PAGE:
Research Study Abstract

Physical activity and sedentary behavior measured objectively and subjectively in overweight and obese adults with schizophrenia or schizoaffective disorders.

  • Published on Oct. 2015

Objective: Describe objective and subjective physical activity levels and time spent being sedentary in adults with schizophrenia or schizoaffective disorders (SZO/SA).

Method: Baseline physical activity and sedentary behaviors were assessed among 46 overweight and obese community-dwelling adults (aged 18-70 years; BMI > 27 kg/m(2)) diagnosed with SZO/SA by DSM-IV-TR, with mild symptom severity (Positive and Negative Syndrome Scale score < 90) who were interested in losing weight and participated in the Weight Assessment and Intervention in Schizophrenia Treatment (WAIST) study from 2004 to 2008. Objective physical activity levels, measured using actigraphs, in WAIST were compared to a nationally representative sample of users (n = 46) and nonusers (n = 46) of mental health service (MHS) from the National Health and Nutrition Examination Survey (NHANES 2003-2004) matched by sex, BMI, and age.

Results: On average, adults with SZO/SA wore actigraphs more than 15 h/d for 7 days averaging 151,000 counts/d. The majority of monitoring time (81%) was classified as sedentary (approximately 13 h/d). Moderate/vigorous and light physical activity accounted for only 2% (19 min/d) and 17% (157 min/d) of monitoring time/d, respectively. Primary source of activity was household activities (409 ± 438 min/wk). Fifty-three percent reported walking for transportation or leisure. Adults with SZO/SA were significantly less active (176 min/d) and more sedentary (756 min/d) than NHANES users of MHS (293 and 640 min/d, respectively) and nonusers of MHS (338 and 552 min/d, respectively) (P < .01).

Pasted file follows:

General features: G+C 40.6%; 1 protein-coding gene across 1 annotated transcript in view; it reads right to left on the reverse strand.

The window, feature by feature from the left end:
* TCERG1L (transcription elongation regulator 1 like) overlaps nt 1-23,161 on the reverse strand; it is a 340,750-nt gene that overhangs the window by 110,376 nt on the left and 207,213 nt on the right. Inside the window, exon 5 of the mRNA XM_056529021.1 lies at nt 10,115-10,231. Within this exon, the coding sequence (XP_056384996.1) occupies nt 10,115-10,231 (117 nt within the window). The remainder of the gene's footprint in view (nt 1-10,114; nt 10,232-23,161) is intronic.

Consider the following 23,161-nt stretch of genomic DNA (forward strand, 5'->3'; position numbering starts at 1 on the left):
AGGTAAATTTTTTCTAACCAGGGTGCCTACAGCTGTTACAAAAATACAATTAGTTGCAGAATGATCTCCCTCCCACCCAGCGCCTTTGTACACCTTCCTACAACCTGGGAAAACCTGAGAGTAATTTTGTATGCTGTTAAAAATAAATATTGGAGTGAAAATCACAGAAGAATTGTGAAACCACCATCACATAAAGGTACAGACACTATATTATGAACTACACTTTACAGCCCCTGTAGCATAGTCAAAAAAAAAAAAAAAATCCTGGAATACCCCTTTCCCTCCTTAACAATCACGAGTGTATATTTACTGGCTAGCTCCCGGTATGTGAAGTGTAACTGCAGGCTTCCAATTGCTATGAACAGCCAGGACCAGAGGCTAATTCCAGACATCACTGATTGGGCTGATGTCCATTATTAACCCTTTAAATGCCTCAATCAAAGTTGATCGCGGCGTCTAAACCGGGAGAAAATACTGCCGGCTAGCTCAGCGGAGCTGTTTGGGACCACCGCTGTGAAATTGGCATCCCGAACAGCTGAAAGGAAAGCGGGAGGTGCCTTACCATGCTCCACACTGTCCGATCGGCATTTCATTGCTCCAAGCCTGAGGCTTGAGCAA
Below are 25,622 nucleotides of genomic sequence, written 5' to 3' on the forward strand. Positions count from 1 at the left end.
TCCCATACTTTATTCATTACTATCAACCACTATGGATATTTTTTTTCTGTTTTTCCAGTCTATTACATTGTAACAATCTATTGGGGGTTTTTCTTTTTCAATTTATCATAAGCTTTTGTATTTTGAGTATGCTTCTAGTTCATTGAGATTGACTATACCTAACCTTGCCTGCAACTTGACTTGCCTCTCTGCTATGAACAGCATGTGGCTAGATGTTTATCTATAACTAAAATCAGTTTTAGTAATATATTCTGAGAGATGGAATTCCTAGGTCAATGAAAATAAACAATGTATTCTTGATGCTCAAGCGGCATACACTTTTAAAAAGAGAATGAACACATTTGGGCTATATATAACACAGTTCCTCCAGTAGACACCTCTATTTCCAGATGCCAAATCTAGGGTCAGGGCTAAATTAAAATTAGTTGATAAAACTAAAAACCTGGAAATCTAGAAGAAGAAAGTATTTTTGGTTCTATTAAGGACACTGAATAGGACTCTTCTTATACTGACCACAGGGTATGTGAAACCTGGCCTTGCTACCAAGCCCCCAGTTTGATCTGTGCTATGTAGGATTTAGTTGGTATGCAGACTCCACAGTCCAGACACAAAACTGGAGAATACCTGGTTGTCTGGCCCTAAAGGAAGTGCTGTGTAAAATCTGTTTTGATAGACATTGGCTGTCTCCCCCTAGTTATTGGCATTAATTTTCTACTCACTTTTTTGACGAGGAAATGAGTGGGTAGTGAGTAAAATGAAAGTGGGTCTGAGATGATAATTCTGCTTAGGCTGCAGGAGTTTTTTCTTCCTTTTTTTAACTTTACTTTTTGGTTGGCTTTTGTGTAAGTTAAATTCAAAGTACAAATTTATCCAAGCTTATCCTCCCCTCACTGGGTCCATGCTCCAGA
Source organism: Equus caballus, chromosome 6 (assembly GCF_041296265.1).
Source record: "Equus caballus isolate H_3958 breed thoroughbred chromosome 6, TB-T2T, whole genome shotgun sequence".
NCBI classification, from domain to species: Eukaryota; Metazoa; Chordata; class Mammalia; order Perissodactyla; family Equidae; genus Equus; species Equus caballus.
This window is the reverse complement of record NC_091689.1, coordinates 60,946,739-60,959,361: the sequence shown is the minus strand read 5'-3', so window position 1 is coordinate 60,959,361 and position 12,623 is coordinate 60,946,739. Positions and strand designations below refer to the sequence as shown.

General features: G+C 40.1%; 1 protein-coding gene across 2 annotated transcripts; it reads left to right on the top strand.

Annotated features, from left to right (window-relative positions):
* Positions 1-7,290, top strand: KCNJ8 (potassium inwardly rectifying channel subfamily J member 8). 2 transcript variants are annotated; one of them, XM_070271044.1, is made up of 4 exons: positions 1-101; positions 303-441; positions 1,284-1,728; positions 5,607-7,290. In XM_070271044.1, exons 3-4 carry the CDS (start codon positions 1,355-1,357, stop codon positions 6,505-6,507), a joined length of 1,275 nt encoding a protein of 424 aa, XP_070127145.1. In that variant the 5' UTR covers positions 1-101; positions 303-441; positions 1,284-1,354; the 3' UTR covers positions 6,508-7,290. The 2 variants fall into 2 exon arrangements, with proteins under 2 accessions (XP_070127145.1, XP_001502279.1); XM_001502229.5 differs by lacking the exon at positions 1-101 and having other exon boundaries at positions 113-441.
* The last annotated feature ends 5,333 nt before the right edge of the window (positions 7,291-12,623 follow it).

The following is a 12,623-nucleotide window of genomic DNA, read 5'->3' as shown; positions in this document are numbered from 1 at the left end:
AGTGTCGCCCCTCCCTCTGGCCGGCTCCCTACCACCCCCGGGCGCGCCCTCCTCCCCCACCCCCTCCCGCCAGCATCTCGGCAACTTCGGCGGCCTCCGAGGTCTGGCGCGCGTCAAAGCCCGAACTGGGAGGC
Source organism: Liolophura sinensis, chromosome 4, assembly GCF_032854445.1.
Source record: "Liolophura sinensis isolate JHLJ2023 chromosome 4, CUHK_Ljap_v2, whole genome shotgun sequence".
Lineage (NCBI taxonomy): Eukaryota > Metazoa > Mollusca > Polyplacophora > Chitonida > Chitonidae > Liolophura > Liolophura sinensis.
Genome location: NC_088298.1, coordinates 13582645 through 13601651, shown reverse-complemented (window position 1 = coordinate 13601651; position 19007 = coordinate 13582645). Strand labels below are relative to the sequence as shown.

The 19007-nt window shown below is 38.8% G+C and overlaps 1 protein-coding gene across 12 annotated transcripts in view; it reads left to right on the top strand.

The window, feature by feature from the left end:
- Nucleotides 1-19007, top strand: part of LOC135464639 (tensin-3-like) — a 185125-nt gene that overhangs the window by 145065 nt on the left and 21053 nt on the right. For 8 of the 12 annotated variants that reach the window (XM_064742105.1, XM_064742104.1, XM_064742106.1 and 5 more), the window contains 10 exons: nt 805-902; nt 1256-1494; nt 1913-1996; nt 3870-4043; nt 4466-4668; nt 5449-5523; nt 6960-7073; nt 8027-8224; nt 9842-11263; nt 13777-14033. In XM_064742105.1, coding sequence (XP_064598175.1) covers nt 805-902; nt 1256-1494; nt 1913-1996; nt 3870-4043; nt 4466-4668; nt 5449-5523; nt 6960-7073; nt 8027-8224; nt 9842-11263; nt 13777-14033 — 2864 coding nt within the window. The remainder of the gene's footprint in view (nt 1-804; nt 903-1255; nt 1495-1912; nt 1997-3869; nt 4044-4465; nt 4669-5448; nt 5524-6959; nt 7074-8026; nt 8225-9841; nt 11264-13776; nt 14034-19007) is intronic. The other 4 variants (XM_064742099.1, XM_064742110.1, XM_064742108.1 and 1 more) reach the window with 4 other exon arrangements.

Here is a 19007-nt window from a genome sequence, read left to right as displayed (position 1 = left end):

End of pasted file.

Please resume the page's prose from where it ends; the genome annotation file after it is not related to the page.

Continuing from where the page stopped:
Conclusion: Overweight and obese adults with SZO/SA were extremely sedentary; engaged in unstructured, intermittent, low-intensity physical activity; and significantly less active than NHANES users and nonusers of MHS. This sedentary lifestyle is significantly lower than those of other inactive US populations, is costly for the individual and community, and highlights the need for physical activity promotion and interventions in this high risk population.


  • Janney CA
  • Ganguli R
  • Tang G
  • Cauley JA
  • Holleman RG
  • Richardson CR
  • Kriska AM


  • Western Psychiatric Institute and Clinic, University of Pittsburgh School of Medicine, Pennsylvania


Journal of Clinical Psychiatry


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